Magazine article First Things; A Monthly Journal of Religion and Public Life

Neuhaus, the Liberal

Magazine article First Things; A Monthly Journal of Religion and Public Life

Neuhaus, the Liberal

Article excerpt

The most recent issue of National Affairs (summer 2016) features an essay about our founder, "The Liberalism of Richard John Neuhaus." The author, Matthew Rose, currently director and senior fellow at the Berkeley Institute, was a junior fellow at First Things and worked with Neuhaus. Reading the essay, I was struck by the continuity of Neuhaus's thought. I hope the same continuity characterizes First Things.

Rose cites a 1990 contribution Neuhaus made to a Christian Century series, "How My Mind Has Changed." That was the year First Things got going. Already well known as a Christian neoconservative, Neuhaus had shifted from left to right in the 1970s and was active in bringing the newly powerful Christian right into conversation with a range of conservative intellectuals. But in that article, he denied any fundamental changes in his outlook. He recalled that while in seminary, he formed lasting convictions. He would be "in descending order of importance, religiously orthodox, culturally conservative, politically liberal, and economically pragmatic." To this personal "quadrilateral" he remained loyal, even as the world around him changed, forcing him to change in order to stay true to his principles.

Does First Things remain loyal as well? It's best to begin with the least important: economic pragmatism. Neuhaus didn't treat free-market capitalism as the fundamental imperative. Like many of his generation, he came to see that socialism, while theoretically the morally superior option, at least in some accounts, in fact concentrates power in the hands of a few, suppresses freedom, and leads to economic stagnation. Without a free economy, it's hard to sustain a free society, much less a prosperous one. But he didn't suppose that market deregulation and the free flow of capital and labor would cure all social ills and automatically promote the well-being of most citizens.

By the time First Things was founded, Neuhaus belonged to the "two cheers for capitalism" camp. (Irving Kristol coined the phrase to describe Pope John Paul II's endorsement of free markets in his encyclical most friendly to capitalism, Centesimus Annus.) In our first year of publication, Neuhaus ran an article by Paul Johnson on the moral inadequacy of capitalism as society's sole organizing principle, another by Amy Sherman on why Christians concerned about the economic development of poor nations should acknowledge the success of market-oriented models, and still another by Christopher Lasch arguing that in contemporary American politics, cultural conservatives are mismatched with free-market proponents whose ideals of economic freedom undermine stable communities.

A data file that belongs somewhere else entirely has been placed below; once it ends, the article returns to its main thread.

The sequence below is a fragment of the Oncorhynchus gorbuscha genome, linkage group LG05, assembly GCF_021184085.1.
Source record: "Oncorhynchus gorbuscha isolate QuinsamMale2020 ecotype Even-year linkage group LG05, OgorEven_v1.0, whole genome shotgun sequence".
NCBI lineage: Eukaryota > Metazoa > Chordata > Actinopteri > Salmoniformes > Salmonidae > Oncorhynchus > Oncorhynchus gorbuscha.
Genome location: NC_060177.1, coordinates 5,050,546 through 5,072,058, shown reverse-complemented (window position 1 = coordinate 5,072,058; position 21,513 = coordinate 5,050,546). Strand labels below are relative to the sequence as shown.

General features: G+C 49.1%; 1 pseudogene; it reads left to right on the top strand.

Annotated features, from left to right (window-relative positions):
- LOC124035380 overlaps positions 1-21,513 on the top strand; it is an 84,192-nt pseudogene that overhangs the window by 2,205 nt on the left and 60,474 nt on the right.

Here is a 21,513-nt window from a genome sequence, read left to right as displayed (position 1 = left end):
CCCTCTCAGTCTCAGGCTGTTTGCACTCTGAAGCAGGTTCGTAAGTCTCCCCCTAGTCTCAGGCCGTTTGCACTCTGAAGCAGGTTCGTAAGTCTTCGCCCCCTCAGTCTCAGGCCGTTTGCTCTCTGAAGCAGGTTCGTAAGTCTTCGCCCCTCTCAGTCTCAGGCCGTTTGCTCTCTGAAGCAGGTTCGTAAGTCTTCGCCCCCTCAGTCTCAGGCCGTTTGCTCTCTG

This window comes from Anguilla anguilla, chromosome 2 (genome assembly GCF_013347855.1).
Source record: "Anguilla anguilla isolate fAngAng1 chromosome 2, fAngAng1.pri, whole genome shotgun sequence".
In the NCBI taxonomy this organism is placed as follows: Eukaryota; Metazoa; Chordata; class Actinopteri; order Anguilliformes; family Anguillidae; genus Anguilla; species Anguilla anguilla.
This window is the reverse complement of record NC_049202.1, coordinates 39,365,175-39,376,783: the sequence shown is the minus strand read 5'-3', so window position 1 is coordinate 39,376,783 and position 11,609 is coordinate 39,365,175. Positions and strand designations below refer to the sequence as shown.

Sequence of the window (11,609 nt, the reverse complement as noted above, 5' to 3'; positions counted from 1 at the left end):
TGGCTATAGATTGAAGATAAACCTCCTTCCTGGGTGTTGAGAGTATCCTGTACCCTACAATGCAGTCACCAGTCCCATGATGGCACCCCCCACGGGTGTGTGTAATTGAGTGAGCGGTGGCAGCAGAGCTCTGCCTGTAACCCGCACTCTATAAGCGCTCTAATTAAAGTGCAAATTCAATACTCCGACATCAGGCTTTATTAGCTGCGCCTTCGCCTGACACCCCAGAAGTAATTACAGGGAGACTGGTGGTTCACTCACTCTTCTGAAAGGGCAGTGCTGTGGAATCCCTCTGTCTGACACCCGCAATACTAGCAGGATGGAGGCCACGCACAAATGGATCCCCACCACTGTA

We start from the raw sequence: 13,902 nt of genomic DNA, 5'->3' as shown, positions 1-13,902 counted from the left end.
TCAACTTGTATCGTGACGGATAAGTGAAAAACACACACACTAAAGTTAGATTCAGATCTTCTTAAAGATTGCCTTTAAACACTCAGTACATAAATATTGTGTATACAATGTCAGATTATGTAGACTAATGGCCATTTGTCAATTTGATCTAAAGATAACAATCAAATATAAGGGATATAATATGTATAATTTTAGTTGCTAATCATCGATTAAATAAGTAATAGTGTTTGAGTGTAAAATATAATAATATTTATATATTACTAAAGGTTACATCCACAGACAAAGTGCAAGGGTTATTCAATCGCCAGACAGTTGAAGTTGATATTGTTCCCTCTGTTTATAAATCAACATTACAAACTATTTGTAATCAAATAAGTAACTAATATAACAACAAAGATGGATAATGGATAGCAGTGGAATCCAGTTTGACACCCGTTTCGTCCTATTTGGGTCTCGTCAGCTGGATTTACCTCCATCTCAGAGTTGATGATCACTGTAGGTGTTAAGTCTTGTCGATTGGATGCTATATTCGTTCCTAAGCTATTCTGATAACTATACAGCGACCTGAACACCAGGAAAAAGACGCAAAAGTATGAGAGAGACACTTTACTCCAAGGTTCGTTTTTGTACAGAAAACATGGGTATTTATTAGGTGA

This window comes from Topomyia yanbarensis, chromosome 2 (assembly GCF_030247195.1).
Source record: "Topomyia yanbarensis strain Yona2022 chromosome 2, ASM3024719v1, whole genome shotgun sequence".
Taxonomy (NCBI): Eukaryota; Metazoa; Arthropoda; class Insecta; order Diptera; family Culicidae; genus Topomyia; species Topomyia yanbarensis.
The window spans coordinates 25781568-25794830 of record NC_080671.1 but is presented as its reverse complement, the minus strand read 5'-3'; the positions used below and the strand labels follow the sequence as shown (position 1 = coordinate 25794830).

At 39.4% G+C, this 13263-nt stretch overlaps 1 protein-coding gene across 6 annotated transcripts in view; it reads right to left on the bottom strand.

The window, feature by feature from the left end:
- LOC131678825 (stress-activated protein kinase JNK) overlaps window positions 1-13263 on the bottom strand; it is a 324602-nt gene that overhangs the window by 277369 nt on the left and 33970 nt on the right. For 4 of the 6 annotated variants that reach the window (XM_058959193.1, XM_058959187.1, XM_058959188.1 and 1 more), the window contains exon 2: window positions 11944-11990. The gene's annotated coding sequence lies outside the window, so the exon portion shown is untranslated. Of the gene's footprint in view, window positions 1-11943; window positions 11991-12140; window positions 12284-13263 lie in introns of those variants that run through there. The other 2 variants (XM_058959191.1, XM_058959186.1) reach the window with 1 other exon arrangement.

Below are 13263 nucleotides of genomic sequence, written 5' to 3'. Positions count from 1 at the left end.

First Things remains economically pragmatic. When the magazine was launched, half the world was coming out from underneath the suffocating blanket of "actually existing socialism." We were rightfully optimistic. Eastern Europe is today both prosperous and free. China and India have seen remarkable growth, lifting millions out of abject poverty. But it's now 2016 and we face the problems of capitalism's excesses, even its successes, not socialism's deadening effects. Man is fallen, and our bondage to sin leads to a profoundly distorted ambition for wealth, not just for the luxury it brings, but the power as well. There are no self-regulating, self-correcting economic systems. Free enterprise may provide more safeguards against tyranny than any other system, but it too needs to be checked by our collective judgments about what best serves the common good. There was no party line on economics when First Things was founded, and that remains the case.

Which brings us to politics and Neuhaus's liberalism. As Rose explains, Neuhaus was a great proponent of what he liked to call "the American experiment." In his view, our free, democratic society is an open-ended project. We continue in an unbroken conversation-sometimes a bitter debate-about how to structure our common life, both formally with laws and informally through civic norms and a shared moral consensus. …

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